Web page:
It’s unclear if former MPD officer Derek Chauvin received coaching. He had 17 complaints lodged against him before he knelt on George Floyd’s neck last year, but was only disciplined in two cases. He was not disciplined when a family filed a complaint in 2017 after he hit a 14-year-old boy in the head with a flashlight twice before kneeling on his back for 17 minutes, despite the boy’s pleas that he couldn’t breathe. Prosecutors also found seven other cases where there was evidence Chauvin used questionable restraints and excessive force.
While Frey has touted reforms like a ban on chokeholds, neck restraints and limits on no-knock warrants and the use of less-lethal weapons on civilians, the change to the manual undermines the reforms, Cerra said.
“From where I sit, this is a very big deal,” she said. “Any policy changes moving forward are weakened by this coaching regime.”
Cerra said the mayor’s office, human resources and city attorney said that in order to make a change, a working group should be established with several entities represented.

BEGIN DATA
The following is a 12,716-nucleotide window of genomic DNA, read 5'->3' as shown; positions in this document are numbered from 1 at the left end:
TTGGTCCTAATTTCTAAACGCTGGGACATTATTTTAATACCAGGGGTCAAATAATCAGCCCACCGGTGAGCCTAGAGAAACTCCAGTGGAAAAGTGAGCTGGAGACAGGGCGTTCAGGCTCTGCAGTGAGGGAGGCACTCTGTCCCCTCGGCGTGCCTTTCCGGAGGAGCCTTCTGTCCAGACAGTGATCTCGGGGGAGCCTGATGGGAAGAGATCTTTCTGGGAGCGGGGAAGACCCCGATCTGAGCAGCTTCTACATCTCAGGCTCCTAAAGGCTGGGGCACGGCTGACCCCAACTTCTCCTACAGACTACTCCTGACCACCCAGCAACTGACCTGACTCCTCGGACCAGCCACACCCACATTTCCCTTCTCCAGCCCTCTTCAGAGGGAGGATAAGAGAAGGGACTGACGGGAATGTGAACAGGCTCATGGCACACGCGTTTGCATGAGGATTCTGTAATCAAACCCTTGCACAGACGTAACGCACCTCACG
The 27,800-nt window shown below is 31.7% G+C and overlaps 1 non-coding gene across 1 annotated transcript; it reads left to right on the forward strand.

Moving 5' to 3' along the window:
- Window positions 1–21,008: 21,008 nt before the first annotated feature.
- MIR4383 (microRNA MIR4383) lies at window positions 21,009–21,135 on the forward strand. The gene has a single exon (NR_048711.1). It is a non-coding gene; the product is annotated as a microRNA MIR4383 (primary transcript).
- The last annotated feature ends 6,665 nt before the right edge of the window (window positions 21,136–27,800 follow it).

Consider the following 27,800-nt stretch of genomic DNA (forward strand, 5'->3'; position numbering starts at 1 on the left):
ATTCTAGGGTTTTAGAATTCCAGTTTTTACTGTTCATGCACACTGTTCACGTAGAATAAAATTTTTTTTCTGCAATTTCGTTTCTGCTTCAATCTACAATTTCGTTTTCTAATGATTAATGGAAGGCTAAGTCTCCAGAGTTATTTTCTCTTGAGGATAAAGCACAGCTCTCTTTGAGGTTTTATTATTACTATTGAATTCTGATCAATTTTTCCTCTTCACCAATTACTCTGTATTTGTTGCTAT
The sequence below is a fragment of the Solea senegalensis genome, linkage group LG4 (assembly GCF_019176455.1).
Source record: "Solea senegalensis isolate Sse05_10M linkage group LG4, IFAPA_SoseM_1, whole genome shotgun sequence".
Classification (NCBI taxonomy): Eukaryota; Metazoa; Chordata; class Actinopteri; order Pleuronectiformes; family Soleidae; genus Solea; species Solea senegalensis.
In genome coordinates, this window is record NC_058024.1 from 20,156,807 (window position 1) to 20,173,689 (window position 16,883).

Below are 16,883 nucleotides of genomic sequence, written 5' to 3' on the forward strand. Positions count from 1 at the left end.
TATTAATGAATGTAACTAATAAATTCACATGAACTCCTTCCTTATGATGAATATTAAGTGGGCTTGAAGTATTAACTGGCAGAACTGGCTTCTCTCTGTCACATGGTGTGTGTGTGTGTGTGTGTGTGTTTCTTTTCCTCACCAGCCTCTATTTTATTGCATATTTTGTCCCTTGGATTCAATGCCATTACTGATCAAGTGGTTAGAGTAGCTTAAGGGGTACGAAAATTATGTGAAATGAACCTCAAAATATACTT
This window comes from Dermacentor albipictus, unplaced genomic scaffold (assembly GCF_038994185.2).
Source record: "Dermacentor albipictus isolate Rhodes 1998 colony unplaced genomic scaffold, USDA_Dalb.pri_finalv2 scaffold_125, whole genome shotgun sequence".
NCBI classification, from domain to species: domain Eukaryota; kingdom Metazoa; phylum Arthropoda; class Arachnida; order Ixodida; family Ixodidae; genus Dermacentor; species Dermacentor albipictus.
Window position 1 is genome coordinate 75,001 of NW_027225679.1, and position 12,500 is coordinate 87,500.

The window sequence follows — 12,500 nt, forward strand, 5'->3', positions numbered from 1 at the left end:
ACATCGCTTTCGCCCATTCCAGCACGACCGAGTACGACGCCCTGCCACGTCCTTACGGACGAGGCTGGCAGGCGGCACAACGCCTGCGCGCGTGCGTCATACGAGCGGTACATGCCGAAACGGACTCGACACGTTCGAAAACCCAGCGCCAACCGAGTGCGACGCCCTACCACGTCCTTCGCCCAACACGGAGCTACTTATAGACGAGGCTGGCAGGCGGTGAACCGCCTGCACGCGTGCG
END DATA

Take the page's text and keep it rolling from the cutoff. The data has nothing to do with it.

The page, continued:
Instead, the manual was changed without that input.
Cerra said coaching began in 2012, when the Office of Police Conduct Review replaced the Police Civilian Review Authority in fielding police complaints. Not one of the new office’s first 439 cases resulted in discipline of a cop, according to the Star Tribune. Arradondo, who at the time was commander of internal affairs, reviewed complaints along with the office’s new director. They employed coaching for 99 complaints. Arradondo was not immediately available for comment.
The PCOC — an advisory commission of seven civilians appointed by the mayor and City Council to oversee how complaints are handled but not receive or investigate them — plans to discuss the MPD manual change during its meeting Thursday.
A previous version of this story misstated the information available about coaching to the PCOC. Coaching has always been considered not a public record, and the PCOC cannot access any specific details about incidents that lead to coaching.